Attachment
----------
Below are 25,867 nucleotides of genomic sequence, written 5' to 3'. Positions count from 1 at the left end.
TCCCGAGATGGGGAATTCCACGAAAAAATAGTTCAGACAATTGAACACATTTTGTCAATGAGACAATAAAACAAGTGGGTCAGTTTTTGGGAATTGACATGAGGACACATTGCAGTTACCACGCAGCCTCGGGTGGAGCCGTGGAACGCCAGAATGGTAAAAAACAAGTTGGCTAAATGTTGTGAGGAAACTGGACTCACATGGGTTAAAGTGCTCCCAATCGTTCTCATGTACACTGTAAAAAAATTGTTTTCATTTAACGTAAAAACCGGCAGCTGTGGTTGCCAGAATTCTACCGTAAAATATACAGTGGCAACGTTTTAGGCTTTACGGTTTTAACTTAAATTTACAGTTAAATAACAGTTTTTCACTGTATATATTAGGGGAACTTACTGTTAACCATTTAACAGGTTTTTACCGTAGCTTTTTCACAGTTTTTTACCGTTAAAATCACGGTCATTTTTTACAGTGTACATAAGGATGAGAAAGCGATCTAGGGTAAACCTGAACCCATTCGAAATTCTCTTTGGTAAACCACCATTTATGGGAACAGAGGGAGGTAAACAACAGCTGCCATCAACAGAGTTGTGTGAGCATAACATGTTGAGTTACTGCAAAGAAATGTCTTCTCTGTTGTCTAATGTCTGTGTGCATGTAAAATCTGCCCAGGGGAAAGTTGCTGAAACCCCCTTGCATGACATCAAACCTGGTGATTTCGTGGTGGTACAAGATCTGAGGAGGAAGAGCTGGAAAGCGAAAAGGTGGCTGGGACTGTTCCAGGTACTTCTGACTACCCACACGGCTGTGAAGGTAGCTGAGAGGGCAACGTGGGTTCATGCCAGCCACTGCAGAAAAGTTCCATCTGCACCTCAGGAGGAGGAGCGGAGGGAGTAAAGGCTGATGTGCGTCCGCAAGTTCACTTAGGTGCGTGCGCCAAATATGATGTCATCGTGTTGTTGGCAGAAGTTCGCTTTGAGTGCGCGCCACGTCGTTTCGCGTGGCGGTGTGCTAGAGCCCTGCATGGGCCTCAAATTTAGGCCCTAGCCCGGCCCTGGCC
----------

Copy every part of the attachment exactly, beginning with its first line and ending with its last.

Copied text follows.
Below are 25,867 nucleotides of genomic sequence, written 5' to 3'. Positions count from 1 at the left end.
TCCCGAGATGGGGAATTCCACGAAAAAATAGTTCAGACAATTGAACACATTTTGTCAATGAGACAATAAAACAAGTGGGTCAGTTTTTGGGAATTGACATGAGGACACATTGCAGTTACCACGCAGCCTCGGGTGGAGCCGTGGAACGCCAGAATGGTAAAAAACAAGTTGGCTAAATGTTGTGAGGAAACTGGACTCACATGGGTTAAAGTGCTCCCAATCGTTCTCATGTACACTGTAAAAAAATTGTTTTCATTTAACGTAAAAACCGGCAGCTGTGGTTGCCAGAATTCTACCGTAAAATATACAGTGGCAACGTTTTAGGCTTTACGGTTTTAACTTAAATTTACAGTTAAATAACAGTTTTTCACTGTATATATTAGGGGAACTTACTGTTAACCATTTAACAGGTTTTTACCGTAGCTTTTTCACAGTTTTTTACCGTTAAAATCACGGTCATTTTTTACAGTGTACATAAGGATGAGAAAGCGATCTAGGGTAAACCTGAACCCATTCGAAATTCTCTTTGGTAAACCACCATTTATGGGAACAGAGGGAGGTAAACAACAGCTGCCATCAACAGAGTTGTGTGAGCATAACATGTTGAGTTACTGCAAAGAAATGTCTTCTCTGTTGTCTAATGTCTGTGTGCATGTAAAATCTGCCCAGGGGAAAGTTGCTGAAACCCCCTTGCATGACATCAAACCTGGTGATTTCGTGGTGGTACAAGATCTGAGGAGGAAGAGCTGGAAAGCGAAAAGGTGGCTGGGACTGTTCCAGGTACTTCTGACTACCCACACGGCTGTGAAGGTAGCTGAGAGGGCAACGTGGGTTCATGCCAGCCACTGCAGAAAAGTTCCATCTGCACCTCAGGAGGAGGAGCGGAGGGAGTAAAGGCTGATGTGCGTCCGCAAGTTCACTTAGGTGCGTGCGCCAAATATGATGTCATCGTGTTGTTGGCAGAAGTTCGCTTTGAGTGCGCGCCACGTCGTTTCGCGTGGCGGTGTGCTAGAGCCCTGCATGGGCCTCAAATTTAGGCCCTAGCCCGGCCCTGGCC